Back in the day most clothing did not have labels t0 tell you what the fabric it was made from. It was only in the 1960’s and 70’s that you start to see dry clean only, and 100% wool labels.  This is another way to help you determine the age of your vintage garment.

Fabric

Rayon:  Popular during the 1920s and was very commonly found during the 1940s. There are two types of rayon – filament, which looks like silk, and spun, which resembles cotton or linen.

Polyester:  Invented in the 1950s under names like Dacron until the 60s. It became labelled as polyester in the 70s.

Acrylic:  Synthetic wool-like/knitted fibre, was brought into popularity in the 1950s.

 

Fastenings

1930s: Metal poppers were usually used or small covered buttons. Metal zippers aren’t as common, but if they are present they are always in the side-seam. Plastic zippers did not exist at this point

1940s: There were limitations on the number of buttons that could be used due to rationing. Metal zippers are becoming more common, again were found in the side seam.  Still no plastic zippers.

1950s: Zippers are migrating to the centre back of dresses, and mostly metal. Invisible zippers were invented in the 1950s, but didn’t come into use until later. If you think something is from the 1950’s but the zipper is plastic or invisible, it might be a very good copy OR a replacement zipper.

1960s – 1970s: Plastic zippers arrive in the early 60’s, and become more prevalent throughout the 60’s and 70’s.  Metal zippers are still used by some manufacturers who appreciated their durability over the more fashionable and cheaper plastic versions.

Cut Shape & Design

The cut, shape and design of an item can certainly indicate what era your item might be from.  Obviously styles can overlap, but for the most part you can  tell with a true antique or vintage item what era it is, by looking at its stitching, construction, and shape.

The 1930’s  were all about: Feminine butterfly sleeves and the waistline.

Unlike the boyish look of the 1920’s, the silhouette of the 1930’s day dress was very much about the elegant feminine form. It was tall and slender, with broad shoulders, small bust and waistline. The reason for having puffed sleeves and angular shoulders, was to give the illusion of a smaller waistline. Most dresses in this period were at calf length, and were heavily influenced by stars of the silver screen, like Joan Crawford, who was notorious for rocking the large shoulder pad and small waist look.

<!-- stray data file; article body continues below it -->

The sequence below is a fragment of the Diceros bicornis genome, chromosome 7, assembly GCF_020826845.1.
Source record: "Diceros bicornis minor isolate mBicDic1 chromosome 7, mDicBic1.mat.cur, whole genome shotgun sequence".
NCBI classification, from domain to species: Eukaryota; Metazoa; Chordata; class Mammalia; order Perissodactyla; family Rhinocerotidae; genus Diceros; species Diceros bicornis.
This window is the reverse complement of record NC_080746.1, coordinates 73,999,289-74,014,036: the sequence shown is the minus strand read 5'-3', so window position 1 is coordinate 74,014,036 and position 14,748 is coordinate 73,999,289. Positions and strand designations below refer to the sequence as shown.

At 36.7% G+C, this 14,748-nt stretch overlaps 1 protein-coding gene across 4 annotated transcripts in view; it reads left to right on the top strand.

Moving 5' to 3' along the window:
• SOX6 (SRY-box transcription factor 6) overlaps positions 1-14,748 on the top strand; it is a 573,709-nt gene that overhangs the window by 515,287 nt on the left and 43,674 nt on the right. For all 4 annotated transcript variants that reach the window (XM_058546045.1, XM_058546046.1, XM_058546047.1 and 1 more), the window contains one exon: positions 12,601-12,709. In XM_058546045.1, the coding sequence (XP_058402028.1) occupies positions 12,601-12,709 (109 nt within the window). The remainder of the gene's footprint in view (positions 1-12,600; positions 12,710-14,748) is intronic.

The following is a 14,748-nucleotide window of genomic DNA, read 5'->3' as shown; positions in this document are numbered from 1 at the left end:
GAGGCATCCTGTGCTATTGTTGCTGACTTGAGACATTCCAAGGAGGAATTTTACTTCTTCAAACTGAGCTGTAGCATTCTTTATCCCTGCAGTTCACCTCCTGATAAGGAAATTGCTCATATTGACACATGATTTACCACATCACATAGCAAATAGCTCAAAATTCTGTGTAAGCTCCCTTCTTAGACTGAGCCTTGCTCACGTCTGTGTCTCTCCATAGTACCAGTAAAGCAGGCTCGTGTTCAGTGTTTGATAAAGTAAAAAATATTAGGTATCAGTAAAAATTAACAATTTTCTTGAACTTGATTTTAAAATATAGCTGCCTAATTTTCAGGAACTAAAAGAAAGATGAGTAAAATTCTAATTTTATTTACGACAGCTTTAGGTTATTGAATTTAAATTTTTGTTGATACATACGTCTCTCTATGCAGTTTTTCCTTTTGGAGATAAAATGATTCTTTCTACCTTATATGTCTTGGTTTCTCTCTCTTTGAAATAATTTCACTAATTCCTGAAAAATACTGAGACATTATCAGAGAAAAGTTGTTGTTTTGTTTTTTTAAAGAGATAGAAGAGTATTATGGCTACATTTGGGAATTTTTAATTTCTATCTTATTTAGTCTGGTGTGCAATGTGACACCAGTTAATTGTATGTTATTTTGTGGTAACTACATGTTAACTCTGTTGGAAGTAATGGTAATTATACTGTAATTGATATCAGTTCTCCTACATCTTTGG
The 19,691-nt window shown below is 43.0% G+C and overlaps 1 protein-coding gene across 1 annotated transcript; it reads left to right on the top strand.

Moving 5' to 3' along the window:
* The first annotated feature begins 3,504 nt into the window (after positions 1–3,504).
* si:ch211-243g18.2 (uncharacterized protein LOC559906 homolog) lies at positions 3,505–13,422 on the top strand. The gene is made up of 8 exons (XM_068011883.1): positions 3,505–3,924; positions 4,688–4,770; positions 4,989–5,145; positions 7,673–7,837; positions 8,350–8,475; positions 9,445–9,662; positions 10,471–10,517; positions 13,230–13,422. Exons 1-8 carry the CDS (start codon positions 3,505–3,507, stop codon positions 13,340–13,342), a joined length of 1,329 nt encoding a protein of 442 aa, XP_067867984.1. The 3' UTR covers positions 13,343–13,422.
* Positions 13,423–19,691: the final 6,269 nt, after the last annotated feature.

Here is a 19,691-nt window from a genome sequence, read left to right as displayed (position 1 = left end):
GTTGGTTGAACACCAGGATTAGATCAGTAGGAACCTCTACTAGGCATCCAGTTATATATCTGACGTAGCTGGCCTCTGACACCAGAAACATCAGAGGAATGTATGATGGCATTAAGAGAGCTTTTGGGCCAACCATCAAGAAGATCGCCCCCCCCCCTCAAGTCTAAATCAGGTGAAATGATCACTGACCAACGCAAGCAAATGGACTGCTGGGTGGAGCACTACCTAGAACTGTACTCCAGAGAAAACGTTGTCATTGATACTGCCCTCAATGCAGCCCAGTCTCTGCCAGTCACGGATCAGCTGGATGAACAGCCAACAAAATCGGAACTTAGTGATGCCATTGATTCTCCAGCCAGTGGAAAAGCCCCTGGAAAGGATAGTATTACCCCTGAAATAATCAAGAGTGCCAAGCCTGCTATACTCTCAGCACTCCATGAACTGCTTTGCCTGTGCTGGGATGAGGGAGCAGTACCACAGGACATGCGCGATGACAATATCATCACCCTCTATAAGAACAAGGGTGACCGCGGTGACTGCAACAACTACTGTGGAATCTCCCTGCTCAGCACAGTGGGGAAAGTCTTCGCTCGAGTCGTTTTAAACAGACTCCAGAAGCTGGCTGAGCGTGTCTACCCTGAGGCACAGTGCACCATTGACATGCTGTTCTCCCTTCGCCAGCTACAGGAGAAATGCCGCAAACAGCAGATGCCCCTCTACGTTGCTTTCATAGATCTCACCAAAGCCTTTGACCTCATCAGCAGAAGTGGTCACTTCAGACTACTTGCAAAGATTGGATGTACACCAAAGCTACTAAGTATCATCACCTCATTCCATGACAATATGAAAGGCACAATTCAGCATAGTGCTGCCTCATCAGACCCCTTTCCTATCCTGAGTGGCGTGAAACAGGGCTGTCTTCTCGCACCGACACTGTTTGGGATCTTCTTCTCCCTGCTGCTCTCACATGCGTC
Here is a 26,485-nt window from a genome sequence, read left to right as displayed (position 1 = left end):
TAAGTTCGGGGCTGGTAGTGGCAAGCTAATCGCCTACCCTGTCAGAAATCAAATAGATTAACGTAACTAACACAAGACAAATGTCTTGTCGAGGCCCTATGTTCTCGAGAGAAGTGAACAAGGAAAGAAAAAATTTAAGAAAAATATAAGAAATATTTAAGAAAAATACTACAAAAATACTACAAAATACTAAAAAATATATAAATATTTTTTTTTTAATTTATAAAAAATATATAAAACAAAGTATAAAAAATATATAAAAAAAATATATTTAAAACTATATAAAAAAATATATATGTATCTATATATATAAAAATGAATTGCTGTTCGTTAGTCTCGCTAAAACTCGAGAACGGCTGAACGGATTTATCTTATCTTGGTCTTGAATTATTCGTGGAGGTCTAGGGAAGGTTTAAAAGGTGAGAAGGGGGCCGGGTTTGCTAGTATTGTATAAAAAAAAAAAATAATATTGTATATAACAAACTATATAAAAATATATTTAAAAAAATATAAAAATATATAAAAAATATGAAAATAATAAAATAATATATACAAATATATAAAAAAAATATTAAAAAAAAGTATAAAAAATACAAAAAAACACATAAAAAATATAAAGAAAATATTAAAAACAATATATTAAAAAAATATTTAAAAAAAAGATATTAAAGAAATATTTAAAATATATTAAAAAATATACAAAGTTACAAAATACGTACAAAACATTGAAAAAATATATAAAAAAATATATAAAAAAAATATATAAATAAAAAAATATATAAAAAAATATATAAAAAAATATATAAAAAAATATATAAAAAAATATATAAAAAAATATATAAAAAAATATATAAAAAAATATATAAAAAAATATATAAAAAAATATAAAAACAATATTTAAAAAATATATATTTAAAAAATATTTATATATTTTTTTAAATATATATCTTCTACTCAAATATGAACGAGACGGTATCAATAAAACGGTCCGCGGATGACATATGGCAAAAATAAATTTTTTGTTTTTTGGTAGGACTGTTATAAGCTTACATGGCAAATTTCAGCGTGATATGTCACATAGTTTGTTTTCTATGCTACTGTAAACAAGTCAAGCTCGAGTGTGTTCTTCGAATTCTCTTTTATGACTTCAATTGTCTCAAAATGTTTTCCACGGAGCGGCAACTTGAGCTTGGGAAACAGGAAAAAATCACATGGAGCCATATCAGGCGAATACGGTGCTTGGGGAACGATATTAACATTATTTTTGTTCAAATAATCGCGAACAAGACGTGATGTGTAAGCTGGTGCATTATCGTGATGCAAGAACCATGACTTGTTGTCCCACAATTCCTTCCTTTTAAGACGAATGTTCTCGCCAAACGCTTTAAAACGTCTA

Below is a great example of the 1930’s nipped waist dress with puffed sleeves.

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The 1940’s were all about:  Simple designs & Bold Patterns

Fashion became simpler, and day wear looked more like a military uniform; unlike the floaty feminine look of the 1930’s.  During the war, fabric, like everything else was heavily rationed, as vast supplies of all fabrics, buttons and fastenings were required to make military uniforms and equipment.   Embellishments like pleating, and long hemlines were seen to be an extravagant use of much needed fabric.  As a result the hem line rose to just above the knee, and trousers became narrower.  Overall cuts were straighter simpler and made the most efficient use of the available fabric.

Printed rayon was popular for 1940s dresses.  Bold prints made a dress stand out despite the absence of tailored features that required extra material.

Trousers gained in popularity for women during this period, as many found themselves taking on the roles of the men who had gone to fight.  It might sound mad, but before then it was very rare for a women to wear trousers.  As feminism and women’s rights rose the wide legged trouser became an essential part of ones clothing.

Here is a wonderful example of a 1940’s evening dress.

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The 1950’s were all about:  The new world, feminine Curves, variety of luxurious fabrics, excess fabric, showing off intricate gatherings, a multitude of pleats, poofy petticoats, and fabulous collars!

After the War, fashion was desperate to move out of its basic colour pallette and simple cuts of the 1940’s and move into what most fashionistas call the “New Look,” as coined by Christian Dior. The 1950s dresses became rounded, with ballerina length hems and cinched waists for a delicate, feminine hourglass look. The sheath dress was another design that created the desired silhouette of the decade, as the form-fitting material clung to natural curves. Ornate necklines also came into vogue; many dresses were constructed with jeweled or peter pan collars, or jazzed up with low-cut sweet heart necklines for a feminine touch.